Its never been the heart of what we do, and it has existed to a great
extent to finance the core. That's not really fair to poor old ecommerce
which would certainly benefit from more ongoing rebuilds and attention.
* Woo and Business
I'm a noob to wooCommerce's business model. At a glance looks like
WooCommerce is free but the extensions are a good deal more expensive than
the typical ones here (avg $199 or so and you might need a few). There's a
support link with lots of talk about the policy, but for the life of me I
can't easily see if its something I pay for or not.
Obviously I like bringing the cost down to be more inclusive, but we're
getting a little apples to oranges here. Woo sells a lot of themes for
wordpress. They don't have to build wordpress, Matt/Automattic does that,
and has raised quite a bit of money to that end (most recently another
$166mm). We're entirely self funded. Frankly the entire history of our
project adds up to single digit millions of dollars of development hours
I've paid for Andy and gang to work on concrete5 over the last decade.
That's a rounding error in automattic's marketing budget at this point.
The way I see it, Woo made a bunch of money selling themes on top of a
framework they incurred no costs at all to create and manage. They then had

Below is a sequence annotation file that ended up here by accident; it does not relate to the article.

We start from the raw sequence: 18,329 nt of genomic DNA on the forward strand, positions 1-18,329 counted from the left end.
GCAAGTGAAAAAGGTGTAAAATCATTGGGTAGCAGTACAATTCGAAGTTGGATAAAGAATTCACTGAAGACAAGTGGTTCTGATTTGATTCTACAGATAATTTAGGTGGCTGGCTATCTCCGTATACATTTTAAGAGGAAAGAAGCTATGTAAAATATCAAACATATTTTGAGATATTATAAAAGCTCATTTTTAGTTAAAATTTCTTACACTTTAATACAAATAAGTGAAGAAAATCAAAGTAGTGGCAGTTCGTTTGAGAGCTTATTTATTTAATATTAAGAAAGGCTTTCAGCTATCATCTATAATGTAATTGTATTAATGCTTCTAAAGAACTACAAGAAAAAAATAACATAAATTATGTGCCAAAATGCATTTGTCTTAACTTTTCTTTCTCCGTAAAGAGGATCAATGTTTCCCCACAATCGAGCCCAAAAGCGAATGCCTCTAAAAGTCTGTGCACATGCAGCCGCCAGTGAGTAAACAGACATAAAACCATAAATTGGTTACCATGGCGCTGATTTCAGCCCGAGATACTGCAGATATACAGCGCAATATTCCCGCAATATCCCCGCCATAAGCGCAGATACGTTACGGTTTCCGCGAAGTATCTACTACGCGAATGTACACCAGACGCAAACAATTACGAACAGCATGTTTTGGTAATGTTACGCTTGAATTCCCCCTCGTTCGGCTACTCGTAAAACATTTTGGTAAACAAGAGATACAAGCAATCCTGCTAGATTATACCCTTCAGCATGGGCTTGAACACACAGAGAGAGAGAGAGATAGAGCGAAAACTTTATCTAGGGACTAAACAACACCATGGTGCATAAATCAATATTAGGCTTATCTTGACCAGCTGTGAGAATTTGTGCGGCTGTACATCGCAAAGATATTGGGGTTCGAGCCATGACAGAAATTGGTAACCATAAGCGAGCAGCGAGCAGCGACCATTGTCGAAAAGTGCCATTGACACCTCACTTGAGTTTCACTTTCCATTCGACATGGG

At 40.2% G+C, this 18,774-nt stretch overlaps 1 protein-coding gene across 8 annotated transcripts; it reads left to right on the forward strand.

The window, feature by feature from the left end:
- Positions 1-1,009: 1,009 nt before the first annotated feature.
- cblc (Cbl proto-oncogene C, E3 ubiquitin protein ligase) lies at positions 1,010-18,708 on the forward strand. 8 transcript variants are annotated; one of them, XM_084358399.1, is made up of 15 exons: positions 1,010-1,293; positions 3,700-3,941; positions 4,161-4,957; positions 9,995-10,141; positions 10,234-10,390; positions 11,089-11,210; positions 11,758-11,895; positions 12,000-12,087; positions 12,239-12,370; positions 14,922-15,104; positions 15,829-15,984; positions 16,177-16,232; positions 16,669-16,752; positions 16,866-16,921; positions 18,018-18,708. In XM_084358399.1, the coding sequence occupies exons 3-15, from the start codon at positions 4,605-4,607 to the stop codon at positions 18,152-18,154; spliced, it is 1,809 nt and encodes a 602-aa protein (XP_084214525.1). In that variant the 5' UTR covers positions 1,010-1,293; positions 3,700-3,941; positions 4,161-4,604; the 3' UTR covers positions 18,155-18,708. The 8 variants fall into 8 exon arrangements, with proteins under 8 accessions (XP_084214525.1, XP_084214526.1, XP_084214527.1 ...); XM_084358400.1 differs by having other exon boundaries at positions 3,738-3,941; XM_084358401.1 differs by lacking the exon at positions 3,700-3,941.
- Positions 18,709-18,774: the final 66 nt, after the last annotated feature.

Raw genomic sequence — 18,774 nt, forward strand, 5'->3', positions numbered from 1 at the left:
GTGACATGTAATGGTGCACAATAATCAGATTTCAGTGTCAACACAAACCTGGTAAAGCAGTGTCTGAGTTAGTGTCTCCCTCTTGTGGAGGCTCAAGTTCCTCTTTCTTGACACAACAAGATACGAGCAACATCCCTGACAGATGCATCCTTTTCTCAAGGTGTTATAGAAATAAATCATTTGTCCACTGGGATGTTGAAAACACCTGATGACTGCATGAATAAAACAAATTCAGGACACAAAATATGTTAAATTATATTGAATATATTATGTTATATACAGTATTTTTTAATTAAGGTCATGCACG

the wisdom to invest some of that money into building their own free
framework to fill a void (ecommerce for WP) and that has enabled them to
sell more add-ons and themes. (Please correct me if I'm missing something.)
This is all well and good for them, but it doesn't make me want to jump up
and say "yes lets rebuild ecommerce 3.0 to be awesome and give it away for
free too!" We'd have to run along and build lots of themes and add-ons
ourselves (the 30% we take is a lot different than the 100% they get on
their own stuff) and I've got to do that while I also maintain concrete5,
etc. It seems like we're in an open source race to the bottom here where
every time someone else with no responsibilities decides to release
something for free to drive sales of their secondary stuff, there's an
expectation that we'll release the same stuff for free. Simultaneously